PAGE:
When struggling to reach higher, we can all use some extra help.
There are really three roles, three types of helping hands we come across in our lives as we endeavor to learn and grow - the teacher, the mentor, and the coach. At schools we’re given teachers. At companies we’re often offered mentors. Those in sports seek the guidance of coaches. What is the difference between these three people, and which one do we need? The truth is, every person needs all three.
We need all three, because each one plays a different part in helping us grow and excel as individuals. Their roles overlap, sure, but each one has a specific focus that is invaluable and unique.
If we were talking about a game, say, we could characterize them like this.
Teachers know how to play the game.
Mentors know how they, personally, succeeded at the game.
Coaches know the player they are coaching.
Differences between each role may not seem large at first glance, but they are large and important. It is pretty easy to see why teachers are needed. We need to know how to play the game well. Mentors obviously offer us one potential path through the complexities of success. Our path may be different, but we can look at their qualities and attributes and hold them up as role models. We can study their thought processes.
Coaches, however, are special. Coaches may not know the game as well as the teacher knows it. They may not know it even as well as the player. They may not have succeeded themselves at the same game, or the same level, as the mentor has. They bring something different to the mix, however, they bring a very special skill.
Coaches know just what words need to be heard by the player, when and in what situations, in order to get maximum performance.
This skill obviously doesn’t arise overnight. It comes from a deep relationship with the person being coached. It comes from earned trust between both parties. It comes from a deep understanding of both the situation the player finds themselves in and how that player is likely to respond psychologically to that situation. A good coach knows when to be tough and when to be gentle, because he knows how the player being coached will respond to each in a given situation.
Business coaches are no different.
The business coach is someone to be there to help the practitioner through a variety of business situations, decisions, and challenges. The coach is that trusted advisor. As business is executed, the problems change, the goals change, but the coach is always relevant because the practitioner doesn’t change. A sports team doesn’t change its coach every time it faces a new opponent. The coach’s role remains the same.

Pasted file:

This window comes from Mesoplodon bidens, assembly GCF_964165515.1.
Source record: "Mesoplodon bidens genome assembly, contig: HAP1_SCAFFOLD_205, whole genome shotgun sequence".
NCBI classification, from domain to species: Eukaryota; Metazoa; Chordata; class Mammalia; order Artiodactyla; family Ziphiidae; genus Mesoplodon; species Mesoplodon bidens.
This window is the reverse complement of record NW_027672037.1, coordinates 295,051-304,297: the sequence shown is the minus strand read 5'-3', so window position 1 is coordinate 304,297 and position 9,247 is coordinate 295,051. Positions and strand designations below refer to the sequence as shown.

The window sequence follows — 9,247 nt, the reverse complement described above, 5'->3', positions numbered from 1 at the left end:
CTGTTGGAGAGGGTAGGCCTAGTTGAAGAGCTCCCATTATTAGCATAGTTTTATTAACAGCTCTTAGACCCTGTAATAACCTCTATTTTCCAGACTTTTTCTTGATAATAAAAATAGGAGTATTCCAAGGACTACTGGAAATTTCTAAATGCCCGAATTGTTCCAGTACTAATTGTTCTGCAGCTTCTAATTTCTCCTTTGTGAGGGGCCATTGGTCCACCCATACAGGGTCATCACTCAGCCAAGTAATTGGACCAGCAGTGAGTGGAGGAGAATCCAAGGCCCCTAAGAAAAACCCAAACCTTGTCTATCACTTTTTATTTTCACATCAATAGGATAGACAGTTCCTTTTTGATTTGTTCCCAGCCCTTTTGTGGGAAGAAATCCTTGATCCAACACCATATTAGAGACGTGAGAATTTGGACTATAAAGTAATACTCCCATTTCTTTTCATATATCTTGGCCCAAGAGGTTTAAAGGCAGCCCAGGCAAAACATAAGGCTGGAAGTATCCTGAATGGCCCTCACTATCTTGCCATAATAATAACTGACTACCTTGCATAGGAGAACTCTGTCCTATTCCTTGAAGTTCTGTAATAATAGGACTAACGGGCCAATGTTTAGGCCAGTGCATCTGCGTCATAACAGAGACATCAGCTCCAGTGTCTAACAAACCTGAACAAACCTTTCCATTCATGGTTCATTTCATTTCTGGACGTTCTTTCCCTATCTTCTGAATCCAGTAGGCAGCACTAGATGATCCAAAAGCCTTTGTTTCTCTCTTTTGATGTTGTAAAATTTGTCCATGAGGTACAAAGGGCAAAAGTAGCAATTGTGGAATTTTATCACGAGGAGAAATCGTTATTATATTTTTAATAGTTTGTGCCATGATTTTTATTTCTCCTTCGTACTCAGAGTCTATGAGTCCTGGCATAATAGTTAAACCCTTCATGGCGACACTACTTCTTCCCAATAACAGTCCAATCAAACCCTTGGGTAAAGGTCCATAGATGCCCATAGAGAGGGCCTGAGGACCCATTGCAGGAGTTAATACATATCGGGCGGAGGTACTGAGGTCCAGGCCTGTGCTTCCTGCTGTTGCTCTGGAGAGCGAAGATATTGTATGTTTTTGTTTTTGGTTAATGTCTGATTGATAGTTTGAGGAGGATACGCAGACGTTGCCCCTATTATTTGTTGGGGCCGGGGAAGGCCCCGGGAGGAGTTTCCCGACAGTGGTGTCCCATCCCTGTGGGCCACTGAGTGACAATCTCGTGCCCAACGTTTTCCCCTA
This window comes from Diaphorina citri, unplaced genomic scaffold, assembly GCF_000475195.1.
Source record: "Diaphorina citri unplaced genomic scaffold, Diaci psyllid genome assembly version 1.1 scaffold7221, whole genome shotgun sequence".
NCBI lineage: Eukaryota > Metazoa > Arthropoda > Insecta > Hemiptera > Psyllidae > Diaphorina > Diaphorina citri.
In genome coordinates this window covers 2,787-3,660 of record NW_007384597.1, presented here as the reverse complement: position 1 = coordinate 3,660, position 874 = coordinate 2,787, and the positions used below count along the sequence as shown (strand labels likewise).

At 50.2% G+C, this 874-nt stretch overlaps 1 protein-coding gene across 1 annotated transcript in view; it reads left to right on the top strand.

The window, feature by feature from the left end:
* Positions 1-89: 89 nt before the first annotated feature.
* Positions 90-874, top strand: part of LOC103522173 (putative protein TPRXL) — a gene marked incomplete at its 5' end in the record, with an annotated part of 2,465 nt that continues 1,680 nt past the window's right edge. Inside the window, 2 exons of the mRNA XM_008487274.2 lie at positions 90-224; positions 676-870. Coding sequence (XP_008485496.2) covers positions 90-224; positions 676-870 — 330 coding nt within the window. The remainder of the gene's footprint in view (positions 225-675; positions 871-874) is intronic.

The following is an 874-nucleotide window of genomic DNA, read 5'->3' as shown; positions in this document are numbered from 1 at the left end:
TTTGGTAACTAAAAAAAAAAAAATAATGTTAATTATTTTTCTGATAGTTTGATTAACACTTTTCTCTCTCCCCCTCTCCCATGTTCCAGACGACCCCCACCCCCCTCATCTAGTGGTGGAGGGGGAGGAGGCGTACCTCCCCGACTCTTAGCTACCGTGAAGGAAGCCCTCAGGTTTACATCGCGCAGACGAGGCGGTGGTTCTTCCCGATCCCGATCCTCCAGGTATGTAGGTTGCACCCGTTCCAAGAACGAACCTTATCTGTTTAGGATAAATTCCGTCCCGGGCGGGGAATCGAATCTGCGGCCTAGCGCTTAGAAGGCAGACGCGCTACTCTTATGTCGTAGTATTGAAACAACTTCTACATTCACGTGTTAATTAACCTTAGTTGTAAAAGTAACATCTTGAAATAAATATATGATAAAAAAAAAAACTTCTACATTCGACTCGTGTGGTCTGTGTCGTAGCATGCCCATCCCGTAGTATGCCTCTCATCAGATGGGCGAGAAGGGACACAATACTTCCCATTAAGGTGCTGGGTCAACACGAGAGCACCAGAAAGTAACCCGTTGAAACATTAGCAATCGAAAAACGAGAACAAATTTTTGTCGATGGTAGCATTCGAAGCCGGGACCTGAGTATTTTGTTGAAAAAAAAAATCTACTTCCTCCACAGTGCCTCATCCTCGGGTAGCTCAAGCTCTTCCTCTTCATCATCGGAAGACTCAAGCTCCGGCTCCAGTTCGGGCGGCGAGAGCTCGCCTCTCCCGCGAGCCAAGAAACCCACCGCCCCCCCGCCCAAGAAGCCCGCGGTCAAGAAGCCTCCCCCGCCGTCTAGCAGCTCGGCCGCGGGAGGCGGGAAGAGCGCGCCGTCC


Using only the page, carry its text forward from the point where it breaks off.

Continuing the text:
What Should I Expect From a Business Coach?
A Business Coach should magnify your strong points and maximize your effectiveness, while minimizing the affects of weak areas. Business coaches are there to help you maximize performance.
Business coaches can
Be a trusted advisor
Help you hone your skills
Help you see situations and problems objectively and fairly
Help you remove fear and unnecessary emotion from decision making
Help ensure your thought process remains flexible and fluid
Help you keep in mind the things that are important to you, so that you don’t betray your true self
Help you keep your eye on the prize
Help you push yourself across the finish line
Characteristics to look for in a Business Coach
Since a business coach is ultimately a guide through the vagaries of achievement, he or she should be part business school teacher, part psychologist, part parent, and part conscience. He or she should listen to what you are saying and to what you are not saying. He should be able to discern what motivates you as a person and what you are thinking and worrying about in a given situation.
Ultimately, the real value of a business coach is when the relationship becomes so strong and deep that he may guide you back to the path you ultimately would choose for yourself if you were not under so much pressure, distracted, worried, scared, or suffering from temporary blindness.
Obviously the coach needs to be strong as well. He is going to take the brunt of more than a few tirades. He needs morals, standards, beliefs, and his own personal gravitas in order to remain upright and earn the respect of the practitioner.
What Should I Expect to Gain?
You should expect to gain access to your best, most capable business self. Who can ask for more than that? Keep in mind that it doesn’t happen after one meeting. It might not happen after ten. But you should know right away if it is going to happen.
Working with a business coach is a process. Trust the process. Trust your instincts. Not all coaches are right for all practitioners. If one is not working out for you, find another one.